As illustrated schematically in
The dehydrogenation zone 24 provides upwards solids and gas flow; the freeboard zone 28 and the bed surface 6 provide a solids and gas mixing zone, while oxidation zone 26 provides a solids and gas down-flow zone. In the solids up-flow zone 24, the main dehydrogenation or reforming reactions (1) and (2) take place. The down-flow zone 26 (and, optionally, the solids and gas mixing zones 6 and 28) is used for introducing the oxidant 22 (air, enriched air or oxygen) and to carry out the oxidation reaction (reaction (4)) in order to provide the energy requirements of the endothermic reactions (1) and (2). The catalyst particulate solids are heated by the oxidation reaction, which primarily takes place in the solids down-flow zone 26, or to a lesser extent, in the mixing zones 6 and 28 or in a combination of the two. It will be understood that additional ports can be used to introduce oxidant into the mixing zones 6 and 28. Circulating solids (i.e. catalyst particles, possibly augmented by inerts or sorbant particles) act as energy or heat carriers from the exothermic, oxidation regions (zones 26 and 28) to the endothermic, dehydrogenation or reforming zone (zone 24).
Particulate catalyst solids and gases are circulated in the reactor vessel 2 at a rate that is sufficient to provide the energy input requirements in the central upward dehydrogenation region (zone 24) where endothermic reactions (1) and (2) are taking place. While not shown, a mechanism or mechanisms can be included to controlling the solids circulation rate. For example, supplementary aeration or fluidizing gas can be introduced through additional gas distributors. The air or oxygen that is introduced through distribution nozzles or other means, as indicated by arrows 22 in the walls of the reactor vessel 2, must be under conditions which provide sufficient contact time to effect consumption of the oxygen by oxidizing either carbon deposited on the catalyst surface and/or hydrocarbon feedstock, fed separately. The inert nitrogen in the air flows predominantly upwards in zone 24, together with other product gases leaving the fluidized catalyst bed, to exit the reactor vessel 2 through cyclones 12 at the top region of the reactor vessel 2. Two main unprecedented advantages are achieved by the introduction of air (oxidant) in zones 26 and 28, namely (1) nitrogen in large part bypasses the perm-selective membrane modules 8 which leads to minimizing the adverse effect that nitrogen has on hydrogen partial pressure reduction near the perm-selective membrane surface; and (2) oxidant introduction and depletion in zones 26 and 28 ensures that the surfaces of the perm-selective membrane modules 8 will not be exposed to an oxidizing environment that may have an adverse impact on their performance and longevity.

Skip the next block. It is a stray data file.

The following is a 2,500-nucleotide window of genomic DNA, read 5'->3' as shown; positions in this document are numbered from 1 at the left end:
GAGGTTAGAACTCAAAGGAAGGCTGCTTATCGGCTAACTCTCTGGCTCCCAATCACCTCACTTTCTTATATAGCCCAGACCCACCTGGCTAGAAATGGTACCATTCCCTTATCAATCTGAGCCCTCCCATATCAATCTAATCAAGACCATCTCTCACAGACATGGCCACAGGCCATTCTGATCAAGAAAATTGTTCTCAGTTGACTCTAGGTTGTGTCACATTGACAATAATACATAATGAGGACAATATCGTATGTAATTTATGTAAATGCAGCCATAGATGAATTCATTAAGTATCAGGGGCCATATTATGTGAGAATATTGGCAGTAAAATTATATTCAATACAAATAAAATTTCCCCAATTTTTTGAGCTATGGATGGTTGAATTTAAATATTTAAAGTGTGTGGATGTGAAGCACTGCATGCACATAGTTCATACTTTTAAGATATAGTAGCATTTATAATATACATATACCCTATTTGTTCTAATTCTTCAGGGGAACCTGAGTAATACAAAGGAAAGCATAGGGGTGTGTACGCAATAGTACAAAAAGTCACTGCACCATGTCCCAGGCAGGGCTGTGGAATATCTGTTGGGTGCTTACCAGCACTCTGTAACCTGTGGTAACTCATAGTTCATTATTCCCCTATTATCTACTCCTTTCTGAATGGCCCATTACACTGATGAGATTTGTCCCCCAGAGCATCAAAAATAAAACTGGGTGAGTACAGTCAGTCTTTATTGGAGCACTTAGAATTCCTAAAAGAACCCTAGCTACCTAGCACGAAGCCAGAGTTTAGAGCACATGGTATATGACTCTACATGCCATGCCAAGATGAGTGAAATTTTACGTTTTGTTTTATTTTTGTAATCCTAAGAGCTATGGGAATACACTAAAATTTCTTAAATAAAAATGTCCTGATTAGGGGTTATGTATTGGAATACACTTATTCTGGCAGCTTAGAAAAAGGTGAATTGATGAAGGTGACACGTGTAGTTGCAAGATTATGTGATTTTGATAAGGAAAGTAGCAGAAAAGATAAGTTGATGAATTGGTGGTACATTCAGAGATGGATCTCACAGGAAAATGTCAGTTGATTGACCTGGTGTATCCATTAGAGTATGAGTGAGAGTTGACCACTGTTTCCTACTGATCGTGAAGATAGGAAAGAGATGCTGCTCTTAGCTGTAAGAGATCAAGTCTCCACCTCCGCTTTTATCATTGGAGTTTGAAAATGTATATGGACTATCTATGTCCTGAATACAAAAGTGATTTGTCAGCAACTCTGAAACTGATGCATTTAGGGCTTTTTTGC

Separating the main upward dehydrogenation reaction (zone 24) from the downward oxidation reaction (zone 26) also has several benefits in membrane longevity and mechanical robustness, such as eliminating potential hot spots from oxidation or free oxidant near the membranes. In addition, if air or enriched air is used as the oxidant, the internally circulating fluidized bed membrane reactor concept according to the invention can also increase membrane utilization as most of the inert nitrogen in the oxidant flows directly from the oxidation zone 26 out of the reactor through line 16. Only a small portion of the nitrogen is circulated to the reaction zone 24, thus reducing the hydrogen partial pressure near the membranes 6 only marginally. Adding air to a well mixed or plug flow reaction system would result in significant reduction in the hydrogen partial pressure, thus reducing the hydrogen membrane flux.
The perm-selective membrane modules 8 may be constructed of any suitable material that will, as above described, result in the partially or perfectly selective transmission of the particular reaction product material, in this case hydrogen from the reactants, while tending to prevent the transmission of any of the other gases or chemicals present such as the reaction mixture gases that are present within the reactor vessel 2. The perm-selective membrane modules, in the subject invention, when dealing with hydrogen generation, may be substantially perfectly selective to hydrogen (e.g. they may be tubes of dense phase membranes, Ni, Nb, Pd, or alloy metal coatings on porous structures enveloped by shielding). The membranes have the mechanism of transfer, adsorption, molecule disassociation, atomic diffusion, atoms combination and then molecular desorption. Alternatively, the membranes that may be partially selective to hydrogen, for example alumina base or silica base porous membranes which operate on the principle of Knudson diffusion or molecular sieving wherein selectivity depends on the pore size and relative molecular sizes of the different gases involved in the gas mixture. In other words, the membrane transfers the smaller molecular size gas therethrough while preventing the transmission of the larger molecules.